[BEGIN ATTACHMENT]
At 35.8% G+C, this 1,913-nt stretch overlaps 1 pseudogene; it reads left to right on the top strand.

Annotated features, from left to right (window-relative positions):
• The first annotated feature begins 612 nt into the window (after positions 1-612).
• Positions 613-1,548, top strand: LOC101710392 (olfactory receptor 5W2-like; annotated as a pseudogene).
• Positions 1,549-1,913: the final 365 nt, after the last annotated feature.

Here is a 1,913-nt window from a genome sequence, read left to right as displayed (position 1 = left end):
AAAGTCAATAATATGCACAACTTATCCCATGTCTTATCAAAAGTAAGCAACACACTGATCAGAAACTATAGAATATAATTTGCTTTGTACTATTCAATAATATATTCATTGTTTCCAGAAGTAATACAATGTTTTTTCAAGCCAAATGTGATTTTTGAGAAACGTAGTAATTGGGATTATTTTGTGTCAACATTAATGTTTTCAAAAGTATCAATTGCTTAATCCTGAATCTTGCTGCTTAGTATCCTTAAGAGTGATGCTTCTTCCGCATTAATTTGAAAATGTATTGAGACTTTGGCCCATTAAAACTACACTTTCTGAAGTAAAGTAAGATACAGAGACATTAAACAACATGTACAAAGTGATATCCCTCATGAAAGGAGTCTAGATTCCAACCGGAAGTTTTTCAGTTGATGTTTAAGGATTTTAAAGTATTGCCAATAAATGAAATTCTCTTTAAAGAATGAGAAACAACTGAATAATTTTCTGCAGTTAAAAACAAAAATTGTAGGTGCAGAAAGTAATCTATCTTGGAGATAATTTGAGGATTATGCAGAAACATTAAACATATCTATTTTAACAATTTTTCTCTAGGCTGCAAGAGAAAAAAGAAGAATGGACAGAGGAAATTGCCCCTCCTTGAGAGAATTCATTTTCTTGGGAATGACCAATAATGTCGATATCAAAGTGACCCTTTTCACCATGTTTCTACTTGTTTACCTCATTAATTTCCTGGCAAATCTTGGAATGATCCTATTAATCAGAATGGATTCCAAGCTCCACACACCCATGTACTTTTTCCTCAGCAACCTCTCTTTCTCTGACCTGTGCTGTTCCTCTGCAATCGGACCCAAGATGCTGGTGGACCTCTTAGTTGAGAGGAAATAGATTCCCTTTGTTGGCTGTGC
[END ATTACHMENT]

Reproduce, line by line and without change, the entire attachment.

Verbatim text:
At 35.8% G+C, this 1,913-nt stretch overlaps 1 pseudogene; it reads left to right on the top strand.

Annotated features, from left to right (window-relative positions):
• The first annotated feature begins 612 nt into the window (after positions 1-612).
• Positions 613-1,548, top strand: LOC101710392 (olfactory receptor 5W2-like; annotated as a pseudogene).
• Positions 1,549-1,913: the final 365 nt, after the last annotated feature.

Here is a 1,913-nt window from a genome sequence, read left to right as displayed (position 1 = left end):
AAAGTCAATAATATGCACAACTTATCCCATGTCTTATCAAAAGTAAGCAACACACTGATCAGAAACTATAGAATATAATTTGCTTTGTACTATTCAATAATATATTCATTGTTTCCAGAAGTAATACAATGTTTTTTCAAGCCAAATGTGATTTTTGAGAAACGTAGTAATTGGGATTATTTTGTGTCAACATTAATGTTTTCAAAAGTATCAATTGCTTAATCCTGAATCTTGCTGCTTAGTATCCTTAAGAGTGATGCTTCTTCCGCATTAATTTGAAAATGTATTGAGACTTTGGCCCATTAAAACTACACTTTCTGAAGTAAAGTAAGATACAGAGACATTAAACAACATGTACAAAGTGATATCCCTCATGAAAGGAGTCTAGATTCCAACCGGAAGTTTTTCAGTTGATGTTTAAGGATTTTAAAGTATTGCCAATAAATGAAATTCTCTTTAAAGAATGAGAAACAACTGAATAATTTTCTGCAGTTAAAAACAAAAATTGTAGGTGCAGAAAGTAATCTATCTTGGAGATAATTTGAGGATTATGCAGAAACATTAAACATATCTATTTTAACAATTTTTCTCTAGGCTGCAAGAGAAAAAAGAAGAATGGACAGAGGAAATTGCCCCTCCTTGAGAGAATTCATTTTCTTGGGAATGACCAATAATGTCGATATCAAAGTGACCCTTTTCACCATGTTTCTACTTGTTTACCTCATTAATTTCCTGGCAAATCTTGGAATGATCCTATTAATCAGAATGGATTCCAAGCTCCACACACCCATGTACTTTTTCCTCAGCAACCTCTCTTTCTCTGACCTGTGCTGTTCCTCTGCAATCGGACCCAAGATGCTGGTGGACCTCTTAGTTGAGAGGAAATAGATTCCCTTTGTTGGCTGTGC